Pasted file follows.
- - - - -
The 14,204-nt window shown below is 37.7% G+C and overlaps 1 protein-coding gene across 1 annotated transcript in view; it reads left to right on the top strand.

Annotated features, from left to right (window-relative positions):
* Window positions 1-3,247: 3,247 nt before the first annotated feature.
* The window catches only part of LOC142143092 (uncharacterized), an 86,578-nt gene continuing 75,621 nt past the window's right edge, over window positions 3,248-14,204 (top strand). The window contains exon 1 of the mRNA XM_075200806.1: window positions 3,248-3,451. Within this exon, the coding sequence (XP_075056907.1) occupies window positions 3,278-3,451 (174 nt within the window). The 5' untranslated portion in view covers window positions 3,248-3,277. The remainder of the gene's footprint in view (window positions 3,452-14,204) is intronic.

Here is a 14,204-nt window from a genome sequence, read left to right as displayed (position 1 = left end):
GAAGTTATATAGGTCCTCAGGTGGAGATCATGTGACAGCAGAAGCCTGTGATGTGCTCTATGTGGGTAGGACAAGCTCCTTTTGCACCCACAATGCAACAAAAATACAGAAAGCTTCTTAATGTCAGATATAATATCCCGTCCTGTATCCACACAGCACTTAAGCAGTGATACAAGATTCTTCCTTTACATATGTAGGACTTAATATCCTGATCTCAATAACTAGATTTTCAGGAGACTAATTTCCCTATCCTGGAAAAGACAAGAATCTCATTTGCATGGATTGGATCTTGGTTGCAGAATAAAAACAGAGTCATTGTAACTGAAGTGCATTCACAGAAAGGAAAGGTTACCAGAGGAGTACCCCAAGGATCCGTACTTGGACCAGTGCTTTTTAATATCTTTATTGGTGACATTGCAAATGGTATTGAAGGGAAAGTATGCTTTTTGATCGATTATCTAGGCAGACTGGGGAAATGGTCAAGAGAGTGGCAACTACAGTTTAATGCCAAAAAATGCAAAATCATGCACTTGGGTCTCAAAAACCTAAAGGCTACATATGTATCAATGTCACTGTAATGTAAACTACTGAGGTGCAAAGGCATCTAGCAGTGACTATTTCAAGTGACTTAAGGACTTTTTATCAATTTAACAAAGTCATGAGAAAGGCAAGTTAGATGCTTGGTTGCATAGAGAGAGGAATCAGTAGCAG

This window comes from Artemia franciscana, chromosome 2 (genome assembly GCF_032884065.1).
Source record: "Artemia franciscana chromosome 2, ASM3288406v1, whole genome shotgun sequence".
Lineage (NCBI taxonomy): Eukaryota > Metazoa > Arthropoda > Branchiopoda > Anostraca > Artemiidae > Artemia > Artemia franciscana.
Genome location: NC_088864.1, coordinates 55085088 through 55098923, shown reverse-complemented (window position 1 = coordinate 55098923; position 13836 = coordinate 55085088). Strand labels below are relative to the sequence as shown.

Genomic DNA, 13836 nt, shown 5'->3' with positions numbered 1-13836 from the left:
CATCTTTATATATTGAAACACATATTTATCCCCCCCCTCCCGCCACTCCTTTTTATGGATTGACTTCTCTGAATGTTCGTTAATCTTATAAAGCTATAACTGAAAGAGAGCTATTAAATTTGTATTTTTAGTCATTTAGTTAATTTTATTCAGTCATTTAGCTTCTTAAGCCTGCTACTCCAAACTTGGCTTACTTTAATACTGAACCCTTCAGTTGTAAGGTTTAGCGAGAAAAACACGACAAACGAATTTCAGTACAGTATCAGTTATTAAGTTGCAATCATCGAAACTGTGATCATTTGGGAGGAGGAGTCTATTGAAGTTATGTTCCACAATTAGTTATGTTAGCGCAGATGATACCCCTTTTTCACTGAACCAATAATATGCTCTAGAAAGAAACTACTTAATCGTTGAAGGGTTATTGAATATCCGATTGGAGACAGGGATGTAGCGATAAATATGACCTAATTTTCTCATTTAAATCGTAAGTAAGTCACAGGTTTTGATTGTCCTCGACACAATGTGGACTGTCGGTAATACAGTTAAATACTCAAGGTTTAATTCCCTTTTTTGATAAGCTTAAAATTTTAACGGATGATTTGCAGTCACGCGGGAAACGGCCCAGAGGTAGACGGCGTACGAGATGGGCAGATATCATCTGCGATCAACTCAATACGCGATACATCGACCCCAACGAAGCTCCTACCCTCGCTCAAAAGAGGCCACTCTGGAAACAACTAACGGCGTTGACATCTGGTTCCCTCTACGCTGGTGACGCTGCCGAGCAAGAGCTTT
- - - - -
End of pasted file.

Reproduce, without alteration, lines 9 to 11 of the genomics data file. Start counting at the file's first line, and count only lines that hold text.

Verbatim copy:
Lineage (NCBI taxonomy): Eukaryota > Metazoa > Arthropoda > Branchiopoda > Anostraca > Artemiidae > Artemia > Artemia franciscana.
Genome location: NC_088864.1, coordinates 55085088 through 55098923, shown reverse-complemented (window position 1 = coordinate 55098923; position 13836 = coordinate 55085088). Strand labels below are relative to the sequence as shown.

Genomic DNA, 13836 nt, shown 5'->3' with positions numbered 1-13836 from the left: